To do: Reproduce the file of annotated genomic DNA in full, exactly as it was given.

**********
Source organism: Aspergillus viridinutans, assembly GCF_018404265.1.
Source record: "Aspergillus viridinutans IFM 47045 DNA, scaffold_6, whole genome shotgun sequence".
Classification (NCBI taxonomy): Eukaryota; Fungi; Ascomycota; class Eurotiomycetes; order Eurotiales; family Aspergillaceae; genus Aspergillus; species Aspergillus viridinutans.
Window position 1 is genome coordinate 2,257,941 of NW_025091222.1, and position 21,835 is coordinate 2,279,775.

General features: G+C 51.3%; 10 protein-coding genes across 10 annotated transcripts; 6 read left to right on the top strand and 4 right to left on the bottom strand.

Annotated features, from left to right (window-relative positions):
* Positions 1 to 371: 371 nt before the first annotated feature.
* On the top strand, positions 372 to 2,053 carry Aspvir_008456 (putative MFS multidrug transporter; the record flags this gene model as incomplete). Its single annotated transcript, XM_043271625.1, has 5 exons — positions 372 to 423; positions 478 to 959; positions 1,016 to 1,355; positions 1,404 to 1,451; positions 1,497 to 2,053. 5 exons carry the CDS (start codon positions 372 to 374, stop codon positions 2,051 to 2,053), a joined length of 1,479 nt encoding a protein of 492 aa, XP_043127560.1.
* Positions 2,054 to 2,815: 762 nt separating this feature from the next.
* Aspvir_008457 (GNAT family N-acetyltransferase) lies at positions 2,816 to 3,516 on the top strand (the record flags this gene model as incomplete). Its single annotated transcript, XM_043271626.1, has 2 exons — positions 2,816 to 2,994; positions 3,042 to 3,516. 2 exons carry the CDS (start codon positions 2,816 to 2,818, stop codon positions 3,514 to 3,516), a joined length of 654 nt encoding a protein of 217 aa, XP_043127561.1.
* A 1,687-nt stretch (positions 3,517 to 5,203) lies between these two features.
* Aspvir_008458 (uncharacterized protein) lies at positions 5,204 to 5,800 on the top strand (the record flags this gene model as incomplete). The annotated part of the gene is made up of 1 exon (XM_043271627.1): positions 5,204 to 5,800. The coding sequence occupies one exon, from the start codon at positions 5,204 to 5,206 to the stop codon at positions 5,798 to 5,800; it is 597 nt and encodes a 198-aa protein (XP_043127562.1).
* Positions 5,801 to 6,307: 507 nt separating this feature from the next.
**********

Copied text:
Source organism: Aspergillus viridinutans, assembly GCF_018404265.1.
Source record: "Aspergillus viridinutans IFM 47045 DNA, scaffold_6, whole genome shotgun sequence".
Classification (NCBI taxonomy): Eukaryota; Fungi; Ascomycota; class Eurotiomycetes; order Eurotiales; family Aspergillaceae; genus Aspergillus; species Aspergillus viridinutans.
Window position 1 is genome coordinate 2,257,941 of NW_025091222.1, and position 21,835 is coordinate 2,279,775.

General features: G+C 51.3%; 10 protein-coding genes across 10 annotated transcripts; 6 read left to right on the top strand and 4 right to left on the bottom strand.

Annotated features, from left to right (window-relative positions):
* Positions 1 to 371: 371 nt before the first annotated feature.
* On the top strand, positions 372 to 2,053 carry Aspvir_008456 (putative MFS multidrug transporter; the record flags this gene model as incomplete). Its single annotated transcript, XM_043271625.1, has 5 exons — positions 372 to 423; positions 478 to 959; positions 1,016 to 1,355; positions 1,404 to 1,451; positions 1,497 to 2,053. 5 exons carry the CDS (start codon positions 372 to 374, stop codon positions 2,051 to 2,053), a joined length of 1,479 nt encoding a protein of 492 aa, XP_043127560.1.
* Positions 2,054 to 2,815: 762 nt separating this feature from the next.
* Aspvir_008457 (GNAT family N-acetyltransferase) lies at positions 2,816 to 3,516 on the top strand (the record flags this gene model as incomplete). Its single annotated transcript, XM_043271626.1, has 2 exons — positions 2,816 to 2,994; positions 3,042 to 3,516. 2 exons carry the CDS (start codon positions 2,816 to 2,818, stop codon positions 3,514 to 3,516), a joined length of 654 nt encoding a protein of 217 aa, XP_043127561.1.
* A 1,687-nt stretch (positions 3,517 to 5,203) lies between these two features.
* Aspvir_008458 (uncharacterized protein) lies at positions 5,204 to 5,800 on the top strand (the record flags this gene model as incomplete). The annotated part of the gene is made up of 1 exon (XM_043271627.1): positions 5,204 to 5,800. The coding sequence occupies one exon, from the start codon at positions 5,204 to 5,206 to the stop codon at positions 5,798 to 5,800; it is 597 nt and encodes a 198-aa protein (XP_043127562.1).
* Positions 5,801 to 6,307: 507 nt separating this feature from the next.